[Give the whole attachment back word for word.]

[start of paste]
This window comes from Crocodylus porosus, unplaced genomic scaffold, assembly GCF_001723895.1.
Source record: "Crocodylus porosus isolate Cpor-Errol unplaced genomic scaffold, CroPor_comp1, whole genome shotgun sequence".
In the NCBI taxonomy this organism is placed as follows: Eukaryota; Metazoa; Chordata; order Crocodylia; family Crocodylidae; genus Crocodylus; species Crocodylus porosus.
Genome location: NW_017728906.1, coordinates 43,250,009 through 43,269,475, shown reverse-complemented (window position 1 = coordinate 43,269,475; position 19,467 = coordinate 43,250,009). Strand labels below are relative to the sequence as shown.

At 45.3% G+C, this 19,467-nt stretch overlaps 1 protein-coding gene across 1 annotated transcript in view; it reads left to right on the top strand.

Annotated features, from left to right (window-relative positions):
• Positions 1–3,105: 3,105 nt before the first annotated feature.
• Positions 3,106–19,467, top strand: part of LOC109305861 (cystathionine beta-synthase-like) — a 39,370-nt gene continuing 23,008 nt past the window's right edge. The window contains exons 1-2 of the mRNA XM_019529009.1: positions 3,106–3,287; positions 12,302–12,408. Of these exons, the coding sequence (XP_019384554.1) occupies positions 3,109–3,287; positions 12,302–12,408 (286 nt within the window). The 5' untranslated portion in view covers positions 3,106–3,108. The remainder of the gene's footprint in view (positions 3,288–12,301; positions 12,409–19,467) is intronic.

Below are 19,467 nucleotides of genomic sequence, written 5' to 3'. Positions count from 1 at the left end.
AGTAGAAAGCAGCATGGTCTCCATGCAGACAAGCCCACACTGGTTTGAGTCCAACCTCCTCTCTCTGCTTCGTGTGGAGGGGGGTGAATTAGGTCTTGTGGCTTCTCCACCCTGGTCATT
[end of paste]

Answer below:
This window comes from Crocodylus porosus, unplaced genomic scaffold, assembly GCF_001723895.1.
Source record: "Crocodylus porosus isolate Cpor-Errol unplaced genomic scaffold, CroPor_comp1, whole genome shotgun sequence".
In the NCBI taxonomy this organism is placed as follows: Eukaryota; Metazoa; Chordata; order Crocodylia; family Crocodylidae; genus Crocodylus; species Crocodylus porosus.
Genome location: NW_017728906.1, coordinates 43,250,009 through 43,269,475, shown reverse-complemented (window position 1 = coordinate 43,269,475; position 19,467 = coordinate 43,250,009). Strand labels below are relative to the sequence as shown.

At 45.3% G+C, this 19,467-nt stretch overlaps 1 protein-coding gene across 1 annotated transcript in view; it reads left to right on the top strand.

Annotated features, from left to right (window-relative positions):
• Positions 1–3,105: 3,105 nt before the first annotated feature.
• Positions 3,106–19,467, top strand: part of LOC109305861 (cystathionine beta-synthase-like) — a 39,370-nt gene continuing 23,008 nt past the window's right edge. The window contains exons 1-2 of the mRNA XM_019529009.1: positions 3,106–3,287; positions 12,302–12,408. Of these exons, the coding sequence (XP_019384554.1) occupies positions 3,109–3,287; positions 12,302–12,408 (286 nt within the window). The 5' untranslated portion in view covers positions 3,106–3,108. The remainder of the gene's footprint in view (positions 3,288–12,301; positions 12,409–19,467) is intronic.

Below are 19,467 nucleotides of genomic sequence, written 5' to 3'. Positions count from 1 at the left end.
AGTAGAAAGCAGCATGGTCTCCATGCAGACAAGCCCACACTGGTTTGAGTCCAACCTCCTCTCTCTGCTTCGTGTGGAGGGGGGTGAATTAGGTCTTGTGGCTTCTCCACCCTGGTCATT